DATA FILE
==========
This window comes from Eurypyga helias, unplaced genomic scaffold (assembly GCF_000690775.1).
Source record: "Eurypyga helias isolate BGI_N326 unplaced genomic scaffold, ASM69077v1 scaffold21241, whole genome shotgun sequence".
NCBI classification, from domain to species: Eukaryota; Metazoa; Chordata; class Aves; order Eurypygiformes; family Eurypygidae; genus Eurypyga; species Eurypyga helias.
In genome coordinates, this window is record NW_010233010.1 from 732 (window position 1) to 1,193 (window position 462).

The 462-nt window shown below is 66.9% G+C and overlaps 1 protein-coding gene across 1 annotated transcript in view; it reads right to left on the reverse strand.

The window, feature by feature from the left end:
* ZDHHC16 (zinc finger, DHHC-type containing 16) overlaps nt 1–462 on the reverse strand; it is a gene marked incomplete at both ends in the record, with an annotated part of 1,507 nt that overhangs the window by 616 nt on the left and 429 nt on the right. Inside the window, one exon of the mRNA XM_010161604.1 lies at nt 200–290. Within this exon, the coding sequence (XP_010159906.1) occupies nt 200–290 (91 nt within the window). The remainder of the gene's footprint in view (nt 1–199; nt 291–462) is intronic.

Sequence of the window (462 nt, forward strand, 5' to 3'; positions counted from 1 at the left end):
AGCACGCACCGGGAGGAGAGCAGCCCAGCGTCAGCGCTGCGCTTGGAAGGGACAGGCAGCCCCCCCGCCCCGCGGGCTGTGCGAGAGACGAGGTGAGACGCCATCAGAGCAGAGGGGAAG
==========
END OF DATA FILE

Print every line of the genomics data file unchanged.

This window comes from Eurypyga helias, unplaced genomic scaffold (assembly GCF_000690775.1).
Source record: "Eurypyga helias isolate BGI_N326 unplaced genomic scaffold, ASM69077v1 scaffold21241, whole genome shotgun sequence".
NCBI classification, from domain to species: Eukaryota; Metazoa; Chordata; class Aves; order Eurypygiformes; family Eurypygidae; genus Eurypyga; species Eurypyga helias.
In genome coordinates, this window is record NW_010233010.1 from 732 (window position 1) to 1,193 (window position 462).

The 462-nt window shown below is 66.9% G+C and overlaps 1 protein-coding gene across 1 annotated transcript in view; it reads right to left on the reverse strand.

The window, feature by feature from the left end:
* ZDHHC16 (zinc finger, DHHC-type containing 16) overlaps nt 1–462 on the reverse strand; it is a gene marked incomplete at both ends in the record, with an annotated part of 1,507 nt that overhangs the window by 616 nt on the left and 429 nt on the right. Inside the window, one exon of the mRNA XM_010161604.1 lies at nt 200–290. Within this exon, the coding sequence (XP_010159906.1) occupies nt 200–290 (91 nt within the window). The remainder of the gene's footprint in view (nt 1–199; nt 291–462) is intronic.

Sequence of the window (462 nt, forward strand, 5' to 3'; positions counted from 1 at the left end):
AGCACGCACCGGGAGGAGAGCAGCCCAGCGTCAGCGCTGCGCTTGGAAGGGACAGGCAGCCCCCCCGCCCCGCGGGCTGTGCGAGAGACGAGGTGAGACGCCATCAGAGCAGAGGGGAAG